Discussing Gender With S. Bear Bergman
In Butch Is a Noun, S. Bear Bergman whittles down the often convoluted issues of gender identity through personal observations about gendered cultural norms like which bathroom and what clothing one chooses, and argues against the gender binary from the positive perspective of love and acceptance.
What were you trying to convey in your first chapter, “I Know What Butch Is”?
I really wanted to make the point that there is no one true way to be butch. I think that often butches get shamed or critiqued or disregarded because of some other person’s statement that they’re “not doing it right.” I’m saying: Listen, pay attention to good role models and then do it how it comes naturally to you.
What is it about gender that makes everyone so hardheaded?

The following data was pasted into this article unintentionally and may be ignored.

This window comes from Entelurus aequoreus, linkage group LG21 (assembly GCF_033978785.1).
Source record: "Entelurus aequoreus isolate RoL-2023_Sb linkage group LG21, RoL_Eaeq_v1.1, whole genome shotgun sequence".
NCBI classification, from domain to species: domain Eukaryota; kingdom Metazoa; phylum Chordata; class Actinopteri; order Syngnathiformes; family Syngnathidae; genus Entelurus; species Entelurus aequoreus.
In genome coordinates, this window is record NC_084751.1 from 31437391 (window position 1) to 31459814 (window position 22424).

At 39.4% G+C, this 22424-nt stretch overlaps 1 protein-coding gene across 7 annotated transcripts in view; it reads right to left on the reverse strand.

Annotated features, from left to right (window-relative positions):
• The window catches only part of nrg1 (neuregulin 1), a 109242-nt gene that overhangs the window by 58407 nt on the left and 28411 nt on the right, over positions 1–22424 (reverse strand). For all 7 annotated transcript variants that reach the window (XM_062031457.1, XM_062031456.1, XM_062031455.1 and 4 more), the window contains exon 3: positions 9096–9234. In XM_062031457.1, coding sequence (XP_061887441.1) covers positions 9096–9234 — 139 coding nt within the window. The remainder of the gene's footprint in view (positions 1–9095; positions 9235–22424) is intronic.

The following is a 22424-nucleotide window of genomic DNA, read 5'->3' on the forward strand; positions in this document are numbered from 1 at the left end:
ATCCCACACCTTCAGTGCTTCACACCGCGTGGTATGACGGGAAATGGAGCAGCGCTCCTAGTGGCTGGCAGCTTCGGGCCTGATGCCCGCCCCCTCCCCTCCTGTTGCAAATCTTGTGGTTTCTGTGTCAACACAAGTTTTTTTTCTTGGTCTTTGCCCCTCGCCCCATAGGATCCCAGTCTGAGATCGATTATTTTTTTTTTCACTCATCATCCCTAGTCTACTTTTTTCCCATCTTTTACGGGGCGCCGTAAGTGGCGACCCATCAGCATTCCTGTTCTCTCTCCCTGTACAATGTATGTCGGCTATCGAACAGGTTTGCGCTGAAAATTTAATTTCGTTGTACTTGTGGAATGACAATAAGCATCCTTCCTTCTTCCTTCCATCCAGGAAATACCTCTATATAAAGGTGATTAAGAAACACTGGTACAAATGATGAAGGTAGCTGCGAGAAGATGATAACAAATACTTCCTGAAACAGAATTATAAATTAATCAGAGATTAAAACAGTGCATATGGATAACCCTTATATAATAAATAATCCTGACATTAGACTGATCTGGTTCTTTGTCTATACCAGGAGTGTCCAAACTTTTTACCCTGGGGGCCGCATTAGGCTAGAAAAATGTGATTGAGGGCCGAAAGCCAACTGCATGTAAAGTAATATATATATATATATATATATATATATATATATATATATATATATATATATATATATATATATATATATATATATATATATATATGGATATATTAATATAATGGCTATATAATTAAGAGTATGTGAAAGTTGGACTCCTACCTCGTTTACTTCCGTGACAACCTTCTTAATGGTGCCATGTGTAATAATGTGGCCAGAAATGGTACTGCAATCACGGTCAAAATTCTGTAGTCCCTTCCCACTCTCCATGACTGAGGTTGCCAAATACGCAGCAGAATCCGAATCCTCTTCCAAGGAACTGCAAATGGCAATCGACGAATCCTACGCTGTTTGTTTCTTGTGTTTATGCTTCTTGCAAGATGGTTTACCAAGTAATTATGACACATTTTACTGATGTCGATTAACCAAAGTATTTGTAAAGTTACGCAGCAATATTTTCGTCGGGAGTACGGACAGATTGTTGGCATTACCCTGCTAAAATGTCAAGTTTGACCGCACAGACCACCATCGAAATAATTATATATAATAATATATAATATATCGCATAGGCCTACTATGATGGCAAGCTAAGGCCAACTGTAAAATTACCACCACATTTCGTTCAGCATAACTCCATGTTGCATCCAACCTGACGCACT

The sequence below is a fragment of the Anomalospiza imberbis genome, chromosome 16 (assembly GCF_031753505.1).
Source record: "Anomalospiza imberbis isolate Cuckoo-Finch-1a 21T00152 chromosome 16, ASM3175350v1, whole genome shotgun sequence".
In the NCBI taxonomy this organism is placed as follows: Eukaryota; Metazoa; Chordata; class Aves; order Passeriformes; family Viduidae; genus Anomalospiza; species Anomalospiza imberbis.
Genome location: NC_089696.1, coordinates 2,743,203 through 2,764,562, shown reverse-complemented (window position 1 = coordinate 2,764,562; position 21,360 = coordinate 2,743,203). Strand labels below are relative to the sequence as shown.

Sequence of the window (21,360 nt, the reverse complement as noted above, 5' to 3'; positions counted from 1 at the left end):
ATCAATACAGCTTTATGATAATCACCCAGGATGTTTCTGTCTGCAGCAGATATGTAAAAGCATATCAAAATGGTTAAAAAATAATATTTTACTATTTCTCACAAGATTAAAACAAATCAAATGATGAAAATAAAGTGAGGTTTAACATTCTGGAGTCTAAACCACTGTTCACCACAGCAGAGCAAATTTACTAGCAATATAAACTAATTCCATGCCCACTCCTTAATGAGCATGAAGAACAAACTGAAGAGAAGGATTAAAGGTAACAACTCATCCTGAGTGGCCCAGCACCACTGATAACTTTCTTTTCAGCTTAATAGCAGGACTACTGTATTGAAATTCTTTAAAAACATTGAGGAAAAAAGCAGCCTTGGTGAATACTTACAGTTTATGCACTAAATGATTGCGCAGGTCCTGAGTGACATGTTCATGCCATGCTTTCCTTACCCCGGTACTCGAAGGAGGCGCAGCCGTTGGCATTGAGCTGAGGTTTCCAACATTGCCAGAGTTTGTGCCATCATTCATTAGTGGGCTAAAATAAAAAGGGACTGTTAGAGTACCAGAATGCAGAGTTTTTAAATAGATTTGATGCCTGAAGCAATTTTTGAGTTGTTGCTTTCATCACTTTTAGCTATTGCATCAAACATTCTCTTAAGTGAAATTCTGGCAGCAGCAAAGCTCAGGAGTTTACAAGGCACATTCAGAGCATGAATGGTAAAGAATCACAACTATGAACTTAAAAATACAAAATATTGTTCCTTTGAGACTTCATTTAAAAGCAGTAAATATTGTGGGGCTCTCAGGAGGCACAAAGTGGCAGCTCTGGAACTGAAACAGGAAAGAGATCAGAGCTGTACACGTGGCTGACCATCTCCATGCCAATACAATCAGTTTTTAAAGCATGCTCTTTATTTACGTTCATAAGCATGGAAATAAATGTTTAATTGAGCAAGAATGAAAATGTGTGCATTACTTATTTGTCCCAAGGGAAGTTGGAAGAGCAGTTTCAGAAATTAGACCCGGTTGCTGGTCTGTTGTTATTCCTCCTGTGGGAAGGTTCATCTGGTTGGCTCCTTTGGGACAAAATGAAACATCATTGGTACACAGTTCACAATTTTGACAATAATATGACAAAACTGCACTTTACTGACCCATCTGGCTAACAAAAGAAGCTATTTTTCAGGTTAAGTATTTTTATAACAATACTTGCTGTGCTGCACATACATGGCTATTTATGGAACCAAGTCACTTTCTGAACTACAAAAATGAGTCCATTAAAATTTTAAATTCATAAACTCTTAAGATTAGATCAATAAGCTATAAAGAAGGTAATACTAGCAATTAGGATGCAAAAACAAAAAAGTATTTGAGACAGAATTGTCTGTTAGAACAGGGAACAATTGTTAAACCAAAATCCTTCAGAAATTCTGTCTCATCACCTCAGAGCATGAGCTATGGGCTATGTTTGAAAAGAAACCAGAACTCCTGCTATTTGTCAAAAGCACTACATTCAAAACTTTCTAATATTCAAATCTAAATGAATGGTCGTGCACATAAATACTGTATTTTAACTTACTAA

It’s about how we live in the world every day, and it piles onto everyone, no matter where else they are privileged or disempowered. It grabs hold of us when we’re tiny—pink and blue blankets, dolls and trucks—and refuses to let us go. The culture never stops trying to police it.
Why are bathroom politics so important to examine?
Bathrooms are one of the places in public where you have to make an unequivocal statement about your sex. Many trans folks point to the first times they passed in “the other bathroom” as great moments of triumph in their gendered journeys.
Why do you translate transgender literally?
I translate it literally in the book because I want to make a point—that transgender is not about “the opposite gender.” There is no “opposite gender,” just some others. So I want to say, specifically, clearly, that being transgendered is about crossing—crossing out of boxes.
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